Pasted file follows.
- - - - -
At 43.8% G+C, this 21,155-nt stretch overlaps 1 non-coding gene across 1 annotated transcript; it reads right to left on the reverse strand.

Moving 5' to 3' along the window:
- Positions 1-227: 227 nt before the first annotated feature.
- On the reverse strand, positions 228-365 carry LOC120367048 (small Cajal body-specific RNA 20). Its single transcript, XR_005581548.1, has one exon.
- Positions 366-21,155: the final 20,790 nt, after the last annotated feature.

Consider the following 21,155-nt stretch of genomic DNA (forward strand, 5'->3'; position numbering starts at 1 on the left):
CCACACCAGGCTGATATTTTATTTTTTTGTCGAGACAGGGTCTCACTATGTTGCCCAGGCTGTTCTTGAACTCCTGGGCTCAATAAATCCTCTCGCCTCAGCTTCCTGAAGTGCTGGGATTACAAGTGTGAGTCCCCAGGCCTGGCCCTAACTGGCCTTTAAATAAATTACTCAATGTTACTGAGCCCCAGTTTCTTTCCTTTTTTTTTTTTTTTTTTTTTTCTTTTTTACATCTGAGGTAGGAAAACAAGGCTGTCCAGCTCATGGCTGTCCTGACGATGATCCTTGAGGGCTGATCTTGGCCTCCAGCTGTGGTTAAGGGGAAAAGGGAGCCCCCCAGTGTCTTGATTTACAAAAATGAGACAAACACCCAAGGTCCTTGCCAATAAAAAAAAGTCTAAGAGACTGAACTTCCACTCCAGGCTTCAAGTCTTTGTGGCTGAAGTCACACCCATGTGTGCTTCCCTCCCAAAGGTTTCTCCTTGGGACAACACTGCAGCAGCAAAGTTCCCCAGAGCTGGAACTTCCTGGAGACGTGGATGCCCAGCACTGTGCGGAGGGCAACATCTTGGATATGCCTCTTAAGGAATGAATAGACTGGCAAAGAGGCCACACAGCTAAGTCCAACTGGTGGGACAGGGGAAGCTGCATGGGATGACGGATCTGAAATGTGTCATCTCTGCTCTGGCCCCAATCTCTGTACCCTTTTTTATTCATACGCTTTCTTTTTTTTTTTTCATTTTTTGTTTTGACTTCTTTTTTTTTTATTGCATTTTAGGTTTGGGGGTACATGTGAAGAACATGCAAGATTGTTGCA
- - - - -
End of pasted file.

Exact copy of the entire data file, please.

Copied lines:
At 43.8% G+C, this 21,155-nt stretch overlaps 1 non-coding gene across 1 annotated transcript; it reads right to left on the reverse strand.

Moving 5' to 3' along the window:
- Positions 1-227: 227 nt before the first annotated feature.
- On the reverse strand, positions 228-365 carry LOC120367048 (small Cajal body-specific RNA 20). Its single transcript, XR_005581548.1, has one exon.
- Positions 366-21,155: the final 20,790 nt, after the last annotated feature.

Consider the following 21,155-nt stretch of genomic DNA (forward strand, 5'->3'; position numbering starts at 1 on the left):
CCACACCAGGCTGATATTTTATTTTTTTGTCGAGACAGGGTCTCACTATGTTGCCCAGGCTGTTCTTGAACTCCTGGGCTCAATAAATCCTCTCGCCTCAGCTTCCTGAAGTGCTGGGATTACAAGTGTGAGTCCCCAGGCCTGGCCCTAACTGGCCTTTAAATAAATTACTCAATGTTACTGAGCCCCAGTTTCTTTCCTTTTTTTTTTTTTTTTTTTTTTCTTTTTTACATCTGAGGTAGGAAAACAAGGCTGTCCAGCTCATGGCTGTCCTGACGATGATCCTTGAGGGCTGATCTTGGCCTCCAGCTGTGGTTAAGGGGAAAAGGGAGCCCCCCAGTGTCTTGATTTACAAAAATGAGACAAACACCCAAGGTCCTTGCCAATAAAAAAAAGTCTAAGAGACTGAACTTCCACTCCAGGCTTCAAGTCTTTGTGGCTGAAGTCACACCCATGTGTGCTTCCCTCCCAAAGGTTTCTCCTTGGGACAACACTGCAGCAGCAAAGTTCCCCAGAGCTGGAACTTCCTGGAGACGTGGATGCCCAGCACTGTGCGGAGGGCAACATCTTGGATATGCCTCTTAAGGAATGAATAGACTGGCAAAGAGGCCACACAGCTAAGTCCAACTGGTGGGACAGGGGAAGCTGCATGGGATGACGGATCTGAAATGTGTCATCTCTGCTCTGGCCCCAATCTCTGTACCCTTTTTTATTCATACGCTTTCTTTTTTTTTTTTCATTTTTTGTTTTGACTTCTTTTTTTTTTATTGCATTTTAGGTTTGGGGGTACATGTGAAGAACATGCAAGATTGTTGCA